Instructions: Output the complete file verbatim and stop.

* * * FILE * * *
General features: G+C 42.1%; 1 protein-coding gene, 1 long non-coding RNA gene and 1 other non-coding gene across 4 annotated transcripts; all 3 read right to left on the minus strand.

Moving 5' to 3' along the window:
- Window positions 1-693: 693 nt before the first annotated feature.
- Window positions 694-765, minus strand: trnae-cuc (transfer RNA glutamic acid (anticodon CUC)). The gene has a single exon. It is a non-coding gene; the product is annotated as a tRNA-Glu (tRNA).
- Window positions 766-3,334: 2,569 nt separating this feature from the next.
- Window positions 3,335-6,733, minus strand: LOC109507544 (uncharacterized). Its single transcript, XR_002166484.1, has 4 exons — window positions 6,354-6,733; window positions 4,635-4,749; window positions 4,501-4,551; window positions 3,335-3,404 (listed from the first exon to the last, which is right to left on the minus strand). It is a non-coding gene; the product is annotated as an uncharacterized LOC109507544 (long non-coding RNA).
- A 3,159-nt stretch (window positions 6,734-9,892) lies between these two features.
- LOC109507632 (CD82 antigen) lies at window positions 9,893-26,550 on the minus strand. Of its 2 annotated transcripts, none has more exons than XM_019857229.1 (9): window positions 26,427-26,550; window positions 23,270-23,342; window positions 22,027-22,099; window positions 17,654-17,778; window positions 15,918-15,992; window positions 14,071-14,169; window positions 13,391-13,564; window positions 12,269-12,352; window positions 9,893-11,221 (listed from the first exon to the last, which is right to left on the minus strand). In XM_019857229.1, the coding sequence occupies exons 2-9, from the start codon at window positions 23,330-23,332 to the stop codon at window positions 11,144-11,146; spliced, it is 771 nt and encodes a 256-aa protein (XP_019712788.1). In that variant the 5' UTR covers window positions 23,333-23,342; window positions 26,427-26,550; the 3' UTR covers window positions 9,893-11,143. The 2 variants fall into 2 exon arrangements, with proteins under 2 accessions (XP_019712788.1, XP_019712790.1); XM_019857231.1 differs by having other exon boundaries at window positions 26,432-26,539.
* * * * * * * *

General features: G+C 42.1%; 1 protein-coding gene, 1 long non-coding RNA gene and 1 other non-coding gene across 4 annotated transcripts; all 3 read right to left on the minus strand.

Moving 5' to 3' along the window:
- Window positions 1-693: 693 nt before the first annotated feature.
- Window positions 694-765, minus strand: trnae-cuc (transfer RNA glutamic acid (anticodon CUC)). The gene has a single exon. It is a non-coding gene; the product is annotated as a tRNA-Glu (tRNA).
- Window positions 766-3,334: 2,569 nt separating this feature from the next.
- Window positions 3,335-6,733, minus strand: LOC109507544 (uncharacterized). Its single transcript, XR_002166484.1, has 4 exons — window positions 6,354-6,733; window positions 4,635-4,749; window positions 4,501-4,551; window positions 3,335-3,404 (listed from the first exon to the last, which is right to left on the minus strand). It is a non-coding gene; the product is annotated as an uncharacterized LOC109507544 (long non-coding RNA).
- A 3,159-nt stretch (window positions 6,734-9,892) lies between these two features.
- LOC109507632 (CD82 antigen) lies at window positions 9,893-26,550 on the minus strand. Of its 2 annotated transcripts, none has more exons than XM_019857229.1 (9): window positions 26,427-26,550; window positions 23,270-23,342; window positions 22,027-22,099; window positions 17,654-17,778; window positions 15,918-15,992; window positions 14,071-14,169; window positions 13,391-13,564; window positions 12,269-12,352; window positions 9,893-11,221 (listed from the first exon to the last, which is right to left on the minus strand). In XM_019857229.1, the coding sequence occupies exons 2-9, from the start codon at window positions 23,330-23,332 to the stop codon at window positions 11,144-11,146; spliced, it is 771 nt and encodes a 256-aa protein (XP_019712788.1). In that variant the 5' UTR covers window positions 23,333-23,342; window positions 26,427-26,550; the 3' UTR covers window positions 9,893-11,143. The 2 variants fall into 2 exon arrangements, with proteins under 2 accessions (XP_019712788.1, XP_019712790.1); XM_019857231.1 differs by having other exon boundaries at window positions 26,432-26,539.